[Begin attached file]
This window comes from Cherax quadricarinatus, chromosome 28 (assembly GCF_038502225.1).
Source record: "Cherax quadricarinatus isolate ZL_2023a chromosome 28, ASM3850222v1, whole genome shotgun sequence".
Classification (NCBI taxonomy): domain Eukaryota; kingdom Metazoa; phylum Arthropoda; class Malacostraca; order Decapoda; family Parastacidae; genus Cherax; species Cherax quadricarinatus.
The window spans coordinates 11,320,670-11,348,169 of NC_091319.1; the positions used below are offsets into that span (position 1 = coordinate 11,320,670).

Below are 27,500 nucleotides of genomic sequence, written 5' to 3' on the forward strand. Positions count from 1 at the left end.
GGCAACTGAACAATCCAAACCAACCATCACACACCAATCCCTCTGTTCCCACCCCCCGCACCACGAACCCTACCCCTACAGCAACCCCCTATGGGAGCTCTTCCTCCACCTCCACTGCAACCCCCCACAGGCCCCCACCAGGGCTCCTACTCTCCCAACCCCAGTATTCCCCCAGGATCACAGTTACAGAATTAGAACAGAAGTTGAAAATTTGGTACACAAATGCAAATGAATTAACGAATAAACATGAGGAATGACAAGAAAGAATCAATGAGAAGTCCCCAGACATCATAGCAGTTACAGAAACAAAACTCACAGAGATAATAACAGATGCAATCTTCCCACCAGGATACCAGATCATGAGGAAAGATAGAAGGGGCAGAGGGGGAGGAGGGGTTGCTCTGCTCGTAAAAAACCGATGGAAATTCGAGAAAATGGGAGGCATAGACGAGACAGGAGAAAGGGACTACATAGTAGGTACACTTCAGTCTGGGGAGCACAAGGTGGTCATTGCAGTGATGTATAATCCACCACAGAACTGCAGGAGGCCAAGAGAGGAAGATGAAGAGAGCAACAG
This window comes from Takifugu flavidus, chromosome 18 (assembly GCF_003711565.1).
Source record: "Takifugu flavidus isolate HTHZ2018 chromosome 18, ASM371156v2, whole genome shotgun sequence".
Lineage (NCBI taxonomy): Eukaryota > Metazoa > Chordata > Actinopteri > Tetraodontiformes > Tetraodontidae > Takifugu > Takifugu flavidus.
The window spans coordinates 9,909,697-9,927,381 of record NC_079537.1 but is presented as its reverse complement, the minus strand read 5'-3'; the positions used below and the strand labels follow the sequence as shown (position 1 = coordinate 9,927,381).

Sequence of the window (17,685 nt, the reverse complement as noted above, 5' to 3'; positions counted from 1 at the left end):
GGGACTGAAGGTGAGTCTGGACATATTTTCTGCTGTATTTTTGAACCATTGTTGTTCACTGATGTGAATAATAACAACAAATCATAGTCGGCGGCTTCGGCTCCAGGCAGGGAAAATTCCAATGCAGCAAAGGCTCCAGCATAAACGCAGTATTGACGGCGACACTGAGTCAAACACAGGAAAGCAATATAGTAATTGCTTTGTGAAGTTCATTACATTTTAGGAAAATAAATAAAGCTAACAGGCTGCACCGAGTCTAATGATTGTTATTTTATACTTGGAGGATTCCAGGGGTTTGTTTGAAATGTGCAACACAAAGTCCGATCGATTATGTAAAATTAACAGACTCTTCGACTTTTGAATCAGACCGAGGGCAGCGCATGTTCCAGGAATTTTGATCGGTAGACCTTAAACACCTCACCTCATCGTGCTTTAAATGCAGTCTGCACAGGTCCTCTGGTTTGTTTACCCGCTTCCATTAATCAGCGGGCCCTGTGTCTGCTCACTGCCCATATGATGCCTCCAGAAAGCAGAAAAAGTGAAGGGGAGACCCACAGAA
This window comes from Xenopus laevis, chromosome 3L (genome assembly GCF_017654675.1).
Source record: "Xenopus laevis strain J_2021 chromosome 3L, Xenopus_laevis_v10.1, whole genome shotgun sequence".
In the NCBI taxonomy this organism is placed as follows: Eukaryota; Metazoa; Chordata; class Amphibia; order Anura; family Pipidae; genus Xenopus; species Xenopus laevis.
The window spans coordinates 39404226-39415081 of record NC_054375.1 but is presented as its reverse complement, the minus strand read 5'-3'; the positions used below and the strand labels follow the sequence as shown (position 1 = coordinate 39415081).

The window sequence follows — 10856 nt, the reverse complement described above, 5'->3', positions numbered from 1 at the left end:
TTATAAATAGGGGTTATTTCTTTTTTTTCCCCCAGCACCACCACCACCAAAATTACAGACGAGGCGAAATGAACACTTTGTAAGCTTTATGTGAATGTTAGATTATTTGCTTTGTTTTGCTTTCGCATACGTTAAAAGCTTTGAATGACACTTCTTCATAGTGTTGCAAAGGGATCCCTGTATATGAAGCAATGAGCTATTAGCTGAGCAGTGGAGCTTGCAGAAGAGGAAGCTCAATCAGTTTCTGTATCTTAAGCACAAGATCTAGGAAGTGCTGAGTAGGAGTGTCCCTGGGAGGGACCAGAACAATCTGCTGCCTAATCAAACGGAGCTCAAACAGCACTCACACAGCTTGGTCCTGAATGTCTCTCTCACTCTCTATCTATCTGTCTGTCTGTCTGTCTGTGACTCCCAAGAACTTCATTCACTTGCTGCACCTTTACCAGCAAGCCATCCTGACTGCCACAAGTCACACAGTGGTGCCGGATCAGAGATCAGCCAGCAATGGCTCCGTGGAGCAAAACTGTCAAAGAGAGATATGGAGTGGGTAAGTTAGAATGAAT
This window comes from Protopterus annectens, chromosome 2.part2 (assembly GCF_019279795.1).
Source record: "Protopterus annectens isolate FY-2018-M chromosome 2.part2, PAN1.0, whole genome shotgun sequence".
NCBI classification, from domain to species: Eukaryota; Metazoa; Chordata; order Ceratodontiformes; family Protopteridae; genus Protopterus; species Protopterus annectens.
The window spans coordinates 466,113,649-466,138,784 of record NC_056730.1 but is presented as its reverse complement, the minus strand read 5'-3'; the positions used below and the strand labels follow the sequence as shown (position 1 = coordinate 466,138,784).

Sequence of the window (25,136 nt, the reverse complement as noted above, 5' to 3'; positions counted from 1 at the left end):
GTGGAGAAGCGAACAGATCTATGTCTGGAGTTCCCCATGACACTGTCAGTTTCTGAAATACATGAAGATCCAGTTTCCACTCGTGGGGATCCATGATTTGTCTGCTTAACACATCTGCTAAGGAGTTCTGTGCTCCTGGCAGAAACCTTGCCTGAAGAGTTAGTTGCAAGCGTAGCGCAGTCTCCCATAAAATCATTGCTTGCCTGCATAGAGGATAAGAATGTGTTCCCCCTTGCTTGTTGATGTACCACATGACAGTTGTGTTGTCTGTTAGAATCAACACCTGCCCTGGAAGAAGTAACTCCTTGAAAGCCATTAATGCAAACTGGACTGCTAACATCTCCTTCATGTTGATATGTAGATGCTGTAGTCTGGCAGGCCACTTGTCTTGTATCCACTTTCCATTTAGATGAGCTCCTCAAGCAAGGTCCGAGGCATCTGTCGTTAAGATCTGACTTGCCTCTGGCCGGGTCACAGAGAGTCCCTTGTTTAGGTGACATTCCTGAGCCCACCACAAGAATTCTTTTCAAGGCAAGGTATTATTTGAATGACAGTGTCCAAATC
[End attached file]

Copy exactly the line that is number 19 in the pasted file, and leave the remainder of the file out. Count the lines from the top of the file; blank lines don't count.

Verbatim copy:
This window comes from Protopterus annectens, chromosome 2.part2 (assembly GCF_019279795.1).